The pair views speaking to communities as multipurpose: They can promote the trades to students and other young men and women, while also educating about the importance of diversity and inclusion in the workplace. “Many people out there have never met someone who is Deaf,” says Liysa. “Getting to see Carl speak animatedly in front of a crowd about what he’s most passionate about lets them see that deafness isn’t a disability, and it’s not keeping him from doing what he loves.” 

About the Author

About the Author

Kaitlin Schuler is the special projects editor for Pro Remodeler. 



I love that you made the distinction between deaf and Deaf. Including a blurb about Deaf culture is really important and helps drive home the "diverse, not disabled" message.

This is a fascinating story, one from which movies are made. I am a residential design professional (non-registered architect) who specializes in "Universal Design for Comfortable Living." I learned from my own past disabilities that people who have a special need, there needs to be a professional who can meet those needs with compassion and understanding. I have dealt a wide variety of people with disabilities among clients, but most of them don't consider themselves disabled, so I don't either. They simply have circumstances that dictate certain features, amenities and other details incorporated into their homes, whether new or retrofit, in which they and their families will feel more comfortable to their adaptive lifestyles. Although I am not hearing impaired and I am not at all skilled in sign language, that does not seem to be an impairment to my ability to communicate with hearing impaired clients. If requested or required, I can always bring along my wife, who is multi-lingual and has some proficiency in American sign language. The client usually has a spouse, other relative or close friend who is sign language proficient and travels with them to my office, or I go to their homes. In either case, we quickly become friends and I am able to meet their needs and desires to their satisfaction. I am a visual person and very communicative, so I can show them visually through sketches, previous drawings, photographs, etc. that can easily communicate to them my ability to understand and meet their needs.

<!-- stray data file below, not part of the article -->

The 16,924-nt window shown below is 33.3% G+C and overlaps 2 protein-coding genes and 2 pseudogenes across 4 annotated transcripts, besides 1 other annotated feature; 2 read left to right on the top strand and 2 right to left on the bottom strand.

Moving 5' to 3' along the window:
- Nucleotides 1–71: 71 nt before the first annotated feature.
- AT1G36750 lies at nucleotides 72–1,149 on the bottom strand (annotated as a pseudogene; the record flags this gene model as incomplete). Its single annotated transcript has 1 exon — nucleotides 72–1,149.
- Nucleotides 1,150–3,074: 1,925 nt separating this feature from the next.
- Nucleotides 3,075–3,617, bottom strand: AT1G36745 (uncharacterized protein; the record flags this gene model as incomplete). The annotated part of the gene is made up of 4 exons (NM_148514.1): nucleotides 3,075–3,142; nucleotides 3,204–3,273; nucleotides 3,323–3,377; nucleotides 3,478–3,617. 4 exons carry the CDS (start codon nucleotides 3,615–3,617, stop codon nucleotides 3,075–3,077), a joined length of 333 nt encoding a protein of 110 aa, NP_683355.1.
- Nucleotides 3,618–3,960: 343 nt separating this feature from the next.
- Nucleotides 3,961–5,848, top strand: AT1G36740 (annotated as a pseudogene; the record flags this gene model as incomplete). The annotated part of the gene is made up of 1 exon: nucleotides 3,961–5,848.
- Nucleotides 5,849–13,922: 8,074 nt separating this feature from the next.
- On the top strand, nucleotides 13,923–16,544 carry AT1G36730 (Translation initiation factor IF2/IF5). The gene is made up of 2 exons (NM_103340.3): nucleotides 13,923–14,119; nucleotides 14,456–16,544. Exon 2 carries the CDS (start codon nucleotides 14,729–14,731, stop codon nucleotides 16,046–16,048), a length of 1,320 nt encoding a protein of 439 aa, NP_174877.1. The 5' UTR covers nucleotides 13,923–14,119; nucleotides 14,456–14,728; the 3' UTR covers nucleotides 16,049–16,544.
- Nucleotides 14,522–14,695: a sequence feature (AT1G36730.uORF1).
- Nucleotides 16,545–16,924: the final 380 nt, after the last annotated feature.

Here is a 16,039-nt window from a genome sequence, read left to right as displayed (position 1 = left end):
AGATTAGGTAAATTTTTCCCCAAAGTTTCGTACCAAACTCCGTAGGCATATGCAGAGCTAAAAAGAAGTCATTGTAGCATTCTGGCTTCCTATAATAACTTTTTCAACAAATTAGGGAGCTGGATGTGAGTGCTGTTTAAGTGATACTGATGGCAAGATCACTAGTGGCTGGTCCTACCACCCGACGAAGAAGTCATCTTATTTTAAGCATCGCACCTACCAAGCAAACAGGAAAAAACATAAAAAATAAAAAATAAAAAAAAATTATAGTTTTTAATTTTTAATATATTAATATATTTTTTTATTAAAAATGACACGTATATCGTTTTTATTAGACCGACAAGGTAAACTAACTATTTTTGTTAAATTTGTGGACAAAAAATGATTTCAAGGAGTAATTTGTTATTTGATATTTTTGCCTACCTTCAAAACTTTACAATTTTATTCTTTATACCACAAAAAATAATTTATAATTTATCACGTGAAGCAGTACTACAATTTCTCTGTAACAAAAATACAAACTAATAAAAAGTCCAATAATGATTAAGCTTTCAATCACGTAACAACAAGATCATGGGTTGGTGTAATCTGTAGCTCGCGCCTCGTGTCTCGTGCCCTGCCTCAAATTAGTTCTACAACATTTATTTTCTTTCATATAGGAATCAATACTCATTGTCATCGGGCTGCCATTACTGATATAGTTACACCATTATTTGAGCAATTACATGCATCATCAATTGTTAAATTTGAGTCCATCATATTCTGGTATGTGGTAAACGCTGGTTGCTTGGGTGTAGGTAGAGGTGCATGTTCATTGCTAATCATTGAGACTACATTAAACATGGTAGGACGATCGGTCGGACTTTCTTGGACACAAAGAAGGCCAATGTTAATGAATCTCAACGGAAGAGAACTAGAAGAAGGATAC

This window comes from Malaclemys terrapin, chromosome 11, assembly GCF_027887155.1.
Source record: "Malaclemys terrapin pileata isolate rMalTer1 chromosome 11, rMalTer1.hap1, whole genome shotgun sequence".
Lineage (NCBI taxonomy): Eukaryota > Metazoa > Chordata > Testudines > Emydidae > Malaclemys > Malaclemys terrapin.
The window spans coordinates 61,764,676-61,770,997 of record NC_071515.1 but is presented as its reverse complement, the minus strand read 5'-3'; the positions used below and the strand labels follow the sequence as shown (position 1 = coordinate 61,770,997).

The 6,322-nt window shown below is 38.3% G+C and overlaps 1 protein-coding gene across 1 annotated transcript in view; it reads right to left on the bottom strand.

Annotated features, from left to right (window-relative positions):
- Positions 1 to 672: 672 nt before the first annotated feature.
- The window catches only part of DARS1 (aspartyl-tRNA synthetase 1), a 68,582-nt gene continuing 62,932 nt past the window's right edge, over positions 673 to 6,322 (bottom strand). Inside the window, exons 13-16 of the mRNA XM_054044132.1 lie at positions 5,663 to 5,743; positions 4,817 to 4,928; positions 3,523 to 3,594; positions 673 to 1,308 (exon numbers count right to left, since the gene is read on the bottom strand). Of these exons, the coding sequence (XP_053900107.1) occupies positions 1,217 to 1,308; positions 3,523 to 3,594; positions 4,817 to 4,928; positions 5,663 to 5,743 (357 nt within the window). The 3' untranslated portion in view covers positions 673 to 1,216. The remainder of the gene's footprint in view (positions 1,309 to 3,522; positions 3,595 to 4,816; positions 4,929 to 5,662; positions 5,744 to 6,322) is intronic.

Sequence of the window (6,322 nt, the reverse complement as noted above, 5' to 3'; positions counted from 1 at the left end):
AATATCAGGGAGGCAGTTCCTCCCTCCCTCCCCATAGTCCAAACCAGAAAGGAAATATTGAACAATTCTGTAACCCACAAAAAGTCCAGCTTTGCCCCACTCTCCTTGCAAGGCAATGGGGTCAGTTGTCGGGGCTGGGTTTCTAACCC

I look forward to reading more articles like this one as I expand my knowledge and understanding of people and their unique needs for their home.

This is such a great article. My wife and I learned sign language a few years ago because of having many deaf friends. If only more deaf could learn a trade and cut the cord to a government check. My experience is that many deaf are talented but have not fully realized the benefits of working and being self sufficient. It would be wonderful if the deaf could read this article. It would no doubt inspire many to good works.